Meth labs exact a human price on Missouri, but also an actual one.
Custodial care for children removed from homes related to the toxic labs cost the state almost $3.5 million over a recent six-year period, a recent report by the U.S. Governmental Accountability Office revealed.
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During the period between January 2006 and December 2011, the Missouri Department of Social Services “substantiated 702 reports of children exposed to meth labs, involving a total of 1,279 children,” the GAO report said.
Of those, 653 children necessitated placement in the department’s custody.
In one Missouri county, which the report did not name, “so many children were being removed from meth lab homes and placed in state custody that there are now no longer any foster families available to care for them,” the report said.
Statistics show Missouri with a grim leadership in methamphetamine incidents. The Missouri State Highway Patrol reports the number of meth incidents, including discovery of operational labs, seizures of lab equipment and dump sites, as 20,529 between 2002 and 2011.
The GAO report, using the same source, the National Seizure System, found the number to be 20,967. In either case, the incidents far outnumber the next most prevalent state, Tennessee, with 14,836.
A map accompanying the Highway Patrol annual reporting shows most of the meth activity in the southern tier of the state, though at least 146 incidents in Buchanan County have been reported between 2002 and 2011.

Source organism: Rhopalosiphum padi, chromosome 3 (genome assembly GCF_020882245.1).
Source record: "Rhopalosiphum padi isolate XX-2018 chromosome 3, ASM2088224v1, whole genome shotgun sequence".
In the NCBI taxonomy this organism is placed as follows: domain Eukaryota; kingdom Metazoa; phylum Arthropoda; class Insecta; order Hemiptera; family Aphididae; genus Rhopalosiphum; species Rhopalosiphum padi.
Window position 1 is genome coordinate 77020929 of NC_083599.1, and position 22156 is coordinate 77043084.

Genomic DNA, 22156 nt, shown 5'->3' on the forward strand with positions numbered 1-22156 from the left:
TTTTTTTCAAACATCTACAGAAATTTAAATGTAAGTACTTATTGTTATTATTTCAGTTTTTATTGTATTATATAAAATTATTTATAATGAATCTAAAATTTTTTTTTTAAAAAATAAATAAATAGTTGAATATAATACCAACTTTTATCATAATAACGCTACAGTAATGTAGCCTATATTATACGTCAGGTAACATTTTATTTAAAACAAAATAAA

According to the GAO report, which covered the meth problem across the nation, states have put in place programs to take care of children exposed to meth labs. They range from medical screenings for toxicity to psychological treatment to family-based support services.
“The costs to state department of human service agencies to provide services to these children can be significant depending on the number, age and specific needs of the child,” the report said.
In some places, the needs tax the local providers. A United Way assessment last year of Franklin County, situated southwest of St. Louis, said “increased substance abuse related to methamphetamine use/production was identified as one of the significant factors contributing to the increase in out-of-home placements” of children.
Enforcement efforts have gotten new attention in Jefferson City. Gov. Jay Nixon made stops last week in a couple of southern Missouri cities to discuss the $3 million he has proposed in his budget to support more than two dozen drug task forces throughout the state, including those in Buchanan and Grundy counties.
“As federal support for these efforts is scaled back, my administration is taking steps to ensure Missouri’s drug task forces have the resources they need to continue fighting crime and protecting our citizens,” the governor said.